This Free to air ad from 2017 features a box of Kellogg’s Coco Pops in a shopping trolley which bursts open, the Coco Pops fly out, form a steering wheel, drives the trolley through an aisle, transforms into a hand which takes a container of milk from the shelf and places it in the trolley. The Coco Pops transform back in to a steering wheel, drives to the checkout and goes back into the box. A woman at the checkout reaches to take the milk and Coco Pops out of the trolley to pay for them, followed by an image of milk being poured in to a bowl of Coco Pops. A male voiceover says, “Coco Pops and milk. Just like a chocolate milkshake. Only crunchy”.
A minority of the Panel felt that the magical qualities of the cereal in combination with the music creates a mystical fantasy scenario that, in conjunction with a popular children’s product, would have strong appeal to children. For this reason, the minority of the Panel felt that the ad was directed primarily to children. The majority of the Panel however considered that the ad was attractive to a broad audience and was not clearly directed in the first instance to children under 12. The Panel noted that the animated cereal returns to collect milk and considered that this is in conjunction with the depiction of a woman grocery shopping was the primary focus and not of primary appeal to children. There is an adult voiceover and no call to action to children. The overall theme, visuals and language used were of appeal to children of all ages and to adults and the Panel found that the ad was not directed in the first instance or mainly to children under 12.
The Board noted that as, the ad was broadcast in programs including Spirit: Stallion of the Cimarron (G) on Channel 9, Harriet the Spy (PG) on Channel 9, Little Big League (PG) on Channel 9, We Bare Bears (PG) on GO, that were directed primarily to children under 12, the RCMI applied.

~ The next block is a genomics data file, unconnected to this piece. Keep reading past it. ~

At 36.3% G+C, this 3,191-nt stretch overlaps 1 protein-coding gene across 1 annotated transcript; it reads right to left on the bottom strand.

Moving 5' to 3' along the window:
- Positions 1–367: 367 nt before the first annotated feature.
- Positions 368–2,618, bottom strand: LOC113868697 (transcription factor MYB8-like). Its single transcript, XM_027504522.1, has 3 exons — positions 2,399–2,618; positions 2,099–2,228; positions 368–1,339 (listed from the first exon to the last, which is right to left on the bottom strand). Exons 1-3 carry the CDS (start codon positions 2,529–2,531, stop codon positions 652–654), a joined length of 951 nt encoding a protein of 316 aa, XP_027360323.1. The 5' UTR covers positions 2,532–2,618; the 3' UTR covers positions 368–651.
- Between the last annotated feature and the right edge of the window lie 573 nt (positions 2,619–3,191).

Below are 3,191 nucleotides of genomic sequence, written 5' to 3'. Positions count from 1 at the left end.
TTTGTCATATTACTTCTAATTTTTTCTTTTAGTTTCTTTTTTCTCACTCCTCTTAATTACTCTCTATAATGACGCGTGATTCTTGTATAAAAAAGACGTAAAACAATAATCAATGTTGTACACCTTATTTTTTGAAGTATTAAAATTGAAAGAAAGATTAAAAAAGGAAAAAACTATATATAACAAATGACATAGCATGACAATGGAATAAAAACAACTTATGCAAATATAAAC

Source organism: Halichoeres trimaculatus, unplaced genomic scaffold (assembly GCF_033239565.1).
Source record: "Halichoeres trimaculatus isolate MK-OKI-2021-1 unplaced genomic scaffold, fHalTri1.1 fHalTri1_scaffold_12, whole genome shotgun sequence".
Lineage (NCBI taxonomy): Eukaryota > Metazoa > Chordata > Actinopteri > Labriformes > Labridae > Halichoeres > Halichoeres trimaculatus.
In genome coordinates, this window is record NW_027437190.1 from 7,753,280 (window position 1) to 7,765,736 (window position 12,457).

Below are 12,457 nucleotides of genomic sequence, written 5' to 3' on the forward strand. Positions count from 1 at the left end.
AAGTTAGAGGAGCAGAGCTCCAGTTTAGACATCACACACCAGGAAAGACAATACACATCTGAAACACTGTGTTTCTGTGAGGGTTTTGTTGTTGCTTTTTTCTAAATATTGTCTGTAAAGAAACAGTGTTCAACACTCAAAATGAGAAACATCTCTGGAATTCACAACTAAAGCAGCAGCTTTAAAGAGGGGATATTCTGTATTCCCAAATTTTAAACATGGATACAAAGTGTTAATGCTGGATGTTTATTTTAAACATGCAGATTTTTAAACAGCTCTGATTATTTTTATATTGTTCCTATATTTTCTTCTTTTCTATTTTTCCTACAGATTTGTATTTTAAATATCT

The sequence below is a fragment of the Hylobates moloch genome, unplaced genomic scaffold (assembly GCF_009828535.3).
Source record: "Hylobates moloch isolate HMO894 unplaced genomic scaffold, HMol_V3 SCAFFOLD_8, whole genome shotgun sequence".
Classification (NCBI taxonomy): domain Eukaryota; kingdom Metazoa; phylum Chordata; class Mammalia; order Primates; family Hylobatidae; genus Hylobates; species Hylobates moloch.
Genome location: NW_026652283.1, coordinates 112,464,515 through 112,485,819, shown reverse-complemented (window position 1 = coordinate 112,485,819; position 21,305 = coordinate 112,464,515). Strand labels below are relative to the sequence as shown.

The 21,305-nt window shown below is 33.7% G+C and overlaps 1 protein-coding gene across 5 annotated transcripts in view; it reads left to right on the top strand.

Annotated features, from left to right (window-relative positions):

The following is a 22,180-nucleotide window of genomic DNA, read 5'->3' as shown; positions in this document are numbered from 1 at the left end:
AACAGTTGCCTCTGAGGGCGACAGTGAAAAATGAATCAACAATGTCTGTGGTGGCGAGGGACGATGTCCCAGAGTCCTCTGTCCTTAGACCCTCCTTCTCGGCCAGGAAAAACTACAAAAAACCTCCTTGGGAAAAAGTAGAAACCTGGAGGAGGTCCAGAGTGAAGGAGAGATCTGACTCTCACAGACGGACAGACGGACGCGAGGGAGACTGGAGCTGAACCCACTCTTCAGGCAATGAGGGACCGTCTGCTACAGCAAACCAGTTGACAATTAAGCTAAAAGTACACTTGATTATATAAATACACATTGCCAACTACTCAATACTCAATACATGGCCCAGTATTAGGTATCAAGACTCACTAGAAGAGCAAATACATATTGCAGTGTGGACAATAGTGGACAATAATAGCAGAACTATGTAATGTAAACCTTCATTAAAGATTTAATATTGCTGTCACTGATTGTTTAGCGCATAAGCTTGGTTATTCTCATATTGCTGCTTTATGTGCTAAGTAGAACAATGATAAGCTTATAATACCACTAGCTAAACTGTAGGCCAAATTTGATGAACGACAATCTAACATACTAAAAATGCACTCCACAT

The Panel established that Coco Pops is a product able to be advertised directly to children, complying with the nutritional standards Kellogg committed to under the Australian Food and Grocery Council’s Responsible Children’s Marketing Initiative.
The Panel noted that under s1.1b of the RCMI, the ad must reference, or be in the context of, a healthy lifestyle, designed to appeal to Children through messaging that encourages: i. Good dietary habits, consistent with established scientific or government standards; and ii. Physical activity The Board noted that there is a small disclaimer on screen that states “enjoy as part of a balanced diet and active lifestyle.” The Board considered that the disclaimer is very small and is not on screen for a long period of time. The Board noted that the use of text in this way is unlikely to draw the attention of children to the message and would be unlikely to be able to be read by young children.
The Panel considered that the image of milk and the on screen text did not amount to messaging that encourages good dietary habits. The action of a trolley moving magically around the shop in conjunction with the on screen text does not amount to messaging that encourages physical activity. Based on the above, the Panel found that the ad did not meet the messaging requirement of the RCMI and breached the RCMI.
Read the report here.